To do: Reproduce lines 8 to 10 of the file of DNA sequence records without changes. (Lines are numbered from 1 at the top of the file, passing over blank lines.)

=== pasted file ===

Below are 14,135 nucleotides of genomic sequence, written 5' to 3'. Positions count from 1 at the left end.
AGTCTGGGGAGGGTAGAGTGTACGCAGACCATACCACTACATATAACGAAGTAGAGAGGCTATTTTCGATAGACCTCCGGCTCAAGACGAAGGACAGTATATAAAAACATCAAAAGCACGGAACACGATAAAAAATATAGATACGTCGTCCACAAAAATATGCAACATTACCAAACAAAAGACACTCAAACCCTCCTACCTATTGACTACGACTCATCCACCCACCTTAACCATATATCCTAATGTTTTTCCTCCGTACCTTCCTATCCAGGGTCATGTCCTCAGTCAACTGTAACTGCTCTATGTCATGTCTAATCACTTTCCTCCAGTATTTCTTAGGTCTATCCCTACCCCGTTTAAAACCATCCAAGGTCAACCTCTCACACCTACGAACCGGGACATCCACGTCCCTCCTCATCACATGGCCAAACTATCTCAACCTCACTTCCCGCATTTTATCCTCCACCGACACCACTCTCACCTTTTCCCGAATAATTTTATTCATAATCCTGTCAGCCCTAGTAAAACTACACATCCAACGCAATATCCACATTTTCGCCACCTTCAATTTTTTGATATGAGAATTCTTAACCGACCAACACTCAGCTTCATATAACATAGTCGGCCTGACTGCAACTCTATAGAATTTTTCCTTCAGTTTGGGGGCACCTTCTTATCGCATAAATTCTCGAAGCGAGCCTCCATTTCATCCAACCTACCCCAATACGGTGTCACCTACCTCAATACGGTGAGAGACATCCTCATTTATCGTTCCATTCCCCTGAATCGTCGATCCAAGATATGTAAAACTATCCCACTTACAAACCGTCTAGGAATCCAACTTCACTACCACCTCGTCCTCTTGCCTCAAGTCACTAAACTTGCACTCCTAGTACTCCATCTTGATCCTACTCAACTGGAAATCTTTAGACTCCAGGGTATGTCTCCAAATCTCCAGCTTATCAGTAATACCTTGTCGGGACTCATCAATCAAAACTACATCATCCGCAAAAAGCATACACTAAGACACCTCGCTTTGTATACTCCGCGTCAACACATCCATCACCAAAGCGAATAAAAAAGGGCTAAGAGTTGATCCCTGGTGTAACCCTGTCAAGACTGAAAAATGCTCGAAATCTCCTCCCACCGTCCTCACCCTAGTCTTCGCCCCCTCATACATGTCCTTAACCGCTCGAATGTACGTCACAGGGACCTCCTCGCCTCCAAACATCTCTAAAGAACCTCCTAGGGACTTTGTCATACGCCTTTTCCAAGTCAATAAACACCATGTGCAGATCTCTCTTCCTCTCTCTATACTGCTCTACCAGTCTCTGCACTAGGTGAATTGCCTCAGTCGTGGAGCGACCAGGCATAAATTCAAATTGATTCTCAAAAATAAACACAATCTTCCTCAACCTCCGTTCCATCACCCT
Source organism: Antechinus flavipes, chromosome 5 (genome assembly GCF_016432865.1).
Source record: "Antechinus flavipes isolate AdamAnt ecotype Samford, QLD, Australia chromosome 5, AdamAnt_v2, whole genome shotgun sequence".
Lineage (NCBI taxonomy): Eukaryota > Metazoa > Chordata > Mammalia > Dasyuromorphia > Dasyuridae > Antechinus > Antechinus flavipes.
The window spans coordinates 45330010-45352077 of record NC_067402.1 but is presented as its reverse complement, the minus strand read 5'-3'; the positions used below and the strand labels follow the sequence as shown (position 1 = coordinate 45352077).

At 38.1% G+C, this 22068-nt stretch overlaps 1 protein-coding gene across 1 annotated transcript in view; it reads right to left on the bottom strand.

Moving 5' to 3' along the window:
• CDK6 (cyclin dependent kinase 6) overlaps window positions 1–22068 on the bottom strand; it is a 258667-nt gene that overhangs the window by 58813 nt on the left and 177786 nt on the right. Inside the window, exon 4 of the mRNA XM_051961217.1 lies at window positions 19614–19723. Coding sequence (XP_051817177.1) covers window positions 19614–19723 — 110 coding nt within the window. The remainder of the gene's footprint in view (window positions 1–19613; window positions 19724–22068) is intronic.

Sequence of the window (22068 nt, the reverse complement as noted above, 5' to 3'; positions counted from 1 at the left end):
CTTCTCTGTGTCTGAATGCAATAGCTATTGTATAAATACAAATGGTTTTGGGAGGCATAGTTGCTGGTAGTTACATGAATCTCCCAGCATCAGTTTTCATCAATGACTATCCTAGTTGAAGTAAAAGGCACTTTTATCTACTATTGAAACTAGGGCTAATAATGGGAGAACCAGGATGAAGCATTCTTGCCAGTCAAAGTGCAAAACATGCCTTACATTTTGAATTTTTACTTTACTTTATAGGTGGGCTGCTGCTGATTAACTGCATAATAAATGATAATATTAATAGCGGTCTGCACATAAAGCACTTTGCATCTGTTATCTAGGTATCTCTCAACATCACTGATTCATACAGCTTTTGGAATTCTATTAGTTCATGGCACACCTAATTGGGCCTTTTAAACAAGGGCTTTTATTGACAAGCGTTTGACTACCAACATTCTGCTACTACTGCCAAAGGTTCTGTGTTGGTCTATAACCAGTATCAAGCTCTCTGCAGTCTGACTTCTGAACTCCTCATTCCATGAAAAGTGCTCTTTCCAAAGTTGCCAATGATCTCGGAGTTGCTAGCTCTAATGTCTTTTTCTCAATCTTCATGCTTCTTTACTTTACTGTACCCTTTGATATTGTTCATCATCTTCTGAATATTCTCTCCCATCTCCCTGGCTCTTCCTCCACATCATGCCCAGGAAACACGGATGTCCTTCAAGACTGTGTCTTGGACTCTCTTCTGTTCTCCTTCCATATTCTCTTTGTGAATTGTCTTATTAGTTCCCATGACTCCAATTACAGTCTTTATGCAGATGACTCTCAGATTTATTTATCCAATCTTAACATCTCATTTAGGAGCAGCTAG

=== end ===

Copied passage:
Moving 5' to 3' along the window:
• CDK6 (cyclin dependent kinase 6) overlaps window positions 1–22068 on the bottom strand; it is a 258667-nt gene that overhangs the window by 58813 nt on the left and 177786 nt on the right. Inside the window, exon 4 of the mRNA XM_051961217.1 lies at window positions 19614–19723. Coding sequence (XP_051817177.1) covers window positions 19614–19723 — 110 coding nt within the window. The remainder of the gene's footprint in view (window positions 1–19613; window positions 19724–22068) is intronic.

Sequence of the window (22068 nt, the reverse complement as noted above, 5' to 3'; positions counted from 1 at the left end):